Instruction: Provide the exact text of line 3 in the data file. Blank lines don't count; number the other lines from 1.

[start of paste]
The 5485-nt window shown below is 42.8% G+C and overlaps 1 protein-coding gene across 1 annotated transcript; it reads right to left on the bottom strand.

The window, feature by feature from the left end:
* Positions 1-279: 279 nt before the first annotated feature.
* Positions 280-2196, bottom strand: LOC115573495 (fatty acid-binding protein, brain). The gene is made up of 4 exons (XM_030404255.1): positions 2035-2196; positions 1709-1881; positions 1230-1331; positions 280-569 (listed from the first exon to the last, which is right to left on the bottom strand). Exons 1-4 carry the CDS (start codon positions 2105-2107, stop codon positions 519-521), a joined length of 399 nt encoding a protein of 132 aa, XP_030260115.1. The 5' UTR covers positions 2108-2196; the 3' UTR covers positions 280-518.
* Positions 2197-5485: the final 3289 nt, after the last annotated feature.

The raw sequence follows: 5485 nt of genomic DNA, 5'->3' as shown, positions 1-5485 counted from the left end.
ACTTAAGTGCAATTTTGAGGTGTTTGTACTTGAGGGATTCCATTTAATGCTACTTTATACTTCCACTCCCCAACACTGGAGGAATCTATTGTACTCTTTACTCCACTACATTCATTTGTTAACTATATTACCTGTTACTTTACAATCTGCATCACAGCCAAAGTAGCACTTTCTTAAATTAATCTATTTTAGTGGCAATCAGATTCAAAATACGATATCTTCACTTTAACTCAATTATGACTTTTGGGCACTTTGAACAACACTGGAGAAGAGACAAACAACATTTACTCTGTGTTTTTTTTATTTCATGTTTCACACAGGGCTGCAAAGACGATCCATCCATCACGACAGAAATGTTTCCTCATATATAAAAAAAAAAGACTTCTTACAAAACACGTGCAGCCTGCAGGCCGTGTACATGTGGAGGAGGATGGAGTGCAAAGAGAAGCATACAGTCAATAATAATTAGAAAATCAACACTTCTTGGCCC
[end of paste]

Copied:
* Positions 1-279: 279 nt before the first annotated feature.